Behavioral Ecology and Sociobiology

, Volume 32, Issue 2, pp 111–118 | Cite as

Brown pelican siblicide and the prey-size hypothesis

  • D. Pinson
  • H. Drummond


We asked whether the brown pelican (Pelecanus occidentalis) practices facultative brood reduction and tested two predictions of Mock's (1985) prey-size hypothesis: (1) if chicks take food directly from the parental mouth, nestmates should compete aggressively; (2) aggression between nestmates should increase during the developmental transition from indirect feeding (parents deposit food on the substrate) to direct feeding (parents pass food from mouth to mouth). Eggs in two-egg and three-egg clutches were laid and hatched 2 days apart. Junior (second- and third-hatched) chicks, fed less than their nestmates, grew more slowly and died more frequently. Of non-hatchling victims 74% were underweight, 55% bore peck wounds and 43% were found outside the nest, implying starvation, aggression and expulsion from the nest. Aggression occurred in all observed sibships, and junior chicks were subordinate in eight of ten cases. A progressive transition from indirect to direct feeding occurred during the 30 days after hatching, but there was no evidence of an increase in pecking during the transition. In conclusion, the brown pelican practices facultative brood reduction, and chick loss is mediated by sibling aggression as predicted by the preysize hypothesis. Pecking during indirect feeds seems to contradict the prey-size hypothesis, but may serve partly to establish a relationship of dominance-subordinance.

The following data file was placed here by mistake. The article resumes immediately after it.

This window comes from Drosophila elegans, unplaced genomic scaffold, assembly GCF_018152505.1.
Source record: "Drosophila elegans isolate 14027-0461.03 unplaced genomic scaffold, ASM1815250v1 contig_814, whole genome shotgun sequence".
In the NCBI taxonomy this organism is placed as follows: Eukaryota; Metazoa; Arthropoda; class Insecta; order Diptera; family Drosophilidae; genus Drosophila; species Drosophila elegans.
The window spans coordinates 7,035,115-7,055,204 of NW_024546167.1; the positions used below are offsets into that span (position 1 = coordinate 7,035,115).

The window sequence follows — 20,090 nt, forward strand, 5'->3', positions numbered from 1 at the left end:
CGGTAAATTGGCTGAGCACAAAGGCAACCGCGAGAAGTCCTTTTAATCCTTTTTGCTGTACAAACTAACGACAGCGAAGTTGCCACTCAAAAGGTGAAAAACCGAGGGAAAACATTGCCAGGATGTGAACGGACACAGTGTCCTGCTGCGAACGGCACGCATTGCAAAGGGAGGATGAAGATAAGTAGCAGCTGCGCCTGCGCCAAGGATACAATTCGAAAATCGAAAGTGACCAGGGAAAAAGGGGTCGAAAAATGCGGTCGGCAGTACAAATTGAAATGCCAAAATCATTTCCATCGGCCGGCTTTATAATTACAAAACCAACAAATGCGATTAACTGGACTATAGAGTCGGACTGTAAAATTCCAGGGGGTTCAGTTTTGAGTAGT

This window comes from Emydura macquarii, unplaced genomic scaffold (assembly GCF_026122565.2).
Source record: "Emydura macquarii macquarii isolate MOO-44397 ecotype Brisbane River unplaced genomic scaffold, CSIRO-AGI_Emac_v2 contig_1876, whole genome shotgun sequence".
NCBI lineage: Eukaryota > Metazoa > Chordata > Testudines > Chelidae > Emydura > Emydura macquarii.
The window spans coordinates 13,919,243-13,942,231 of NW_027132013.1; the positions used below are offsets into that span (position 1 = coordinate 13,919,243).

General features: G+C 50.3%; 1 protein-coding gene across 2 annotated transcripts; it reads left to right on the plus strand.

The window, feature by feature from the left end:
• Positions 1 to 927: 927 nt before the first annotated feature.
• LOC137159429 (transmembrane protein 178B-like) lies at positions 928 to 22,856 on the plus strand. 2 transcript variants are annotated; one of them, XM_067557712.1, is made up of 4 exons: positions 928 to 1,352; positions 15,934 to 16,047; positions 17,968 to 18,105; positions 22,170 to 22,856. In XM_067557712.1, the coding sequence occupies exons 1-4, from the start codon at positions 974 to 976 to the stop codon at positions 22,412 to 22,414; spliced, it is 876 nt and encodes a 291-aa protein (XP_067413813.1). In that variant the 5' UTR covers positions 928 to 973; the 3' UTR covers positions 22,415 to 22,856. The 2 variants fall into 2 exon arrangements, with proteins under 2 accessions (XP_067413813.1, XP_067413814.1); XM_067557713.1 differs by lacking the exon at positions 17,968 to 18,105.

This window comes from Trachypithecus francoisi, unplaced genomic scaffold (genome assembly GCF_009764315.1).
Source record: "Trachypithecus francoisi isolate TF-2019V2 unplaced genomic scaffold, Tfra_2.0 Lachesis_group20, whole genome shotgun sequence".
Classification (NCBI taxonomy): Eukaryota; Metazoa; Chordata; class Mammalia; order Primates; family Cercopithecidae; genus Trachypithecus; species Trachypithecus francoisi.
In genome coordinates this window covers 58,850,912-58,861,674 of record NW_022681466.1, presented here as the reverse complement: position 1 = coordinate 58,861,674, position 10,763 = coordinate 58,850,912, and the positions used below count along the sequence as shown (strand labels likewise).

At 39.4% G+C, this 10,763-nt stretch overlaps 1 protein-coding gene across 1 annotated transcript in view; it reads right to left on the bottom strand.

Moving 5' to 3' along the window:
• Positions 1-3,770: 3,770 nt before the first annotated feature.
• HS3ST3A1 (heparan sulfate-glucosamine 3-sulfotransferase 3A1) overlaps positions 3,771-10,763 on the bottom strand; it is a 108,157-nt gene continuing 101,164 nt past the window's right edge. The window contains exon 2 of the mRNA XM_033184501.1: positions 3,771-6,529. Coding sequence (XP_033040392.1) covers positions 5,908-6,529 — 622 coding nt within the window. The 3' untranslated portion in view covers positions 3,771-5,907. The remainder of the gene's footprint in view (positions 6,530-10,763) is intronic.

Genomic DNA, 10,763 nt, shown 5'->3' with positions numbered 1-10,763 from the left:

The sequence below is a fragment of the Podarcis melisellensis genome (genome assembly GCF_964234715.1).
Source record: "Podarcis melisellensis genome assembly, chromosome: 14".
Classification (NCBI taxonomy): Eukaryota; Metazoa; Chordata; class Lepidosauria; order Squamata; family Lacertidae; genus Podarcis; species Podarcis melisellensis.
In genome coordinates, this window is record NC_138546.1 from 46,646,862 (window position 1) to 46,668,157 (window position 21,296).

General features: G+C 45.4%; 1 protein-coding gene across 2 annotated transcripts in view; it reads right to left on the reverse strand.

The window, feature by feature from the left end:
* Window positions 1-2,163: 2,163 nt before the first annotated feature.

Developmental Transition Brood Reduction Direct Feeding Progressive Transition Deposit Food 
These keywords were added by machine and not by the authors. This process is experimental and the keywords may be updated as the learning algorithm improves.


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Copyright information

© Springer-Verlag 1993

Authors and Affiliations

  • D. Pinson
    • 1
  • H. Drummond
    • 1
  1. 1.Centro de EcologiaUniversidad Nacional Autónoma de MéxicoMexico

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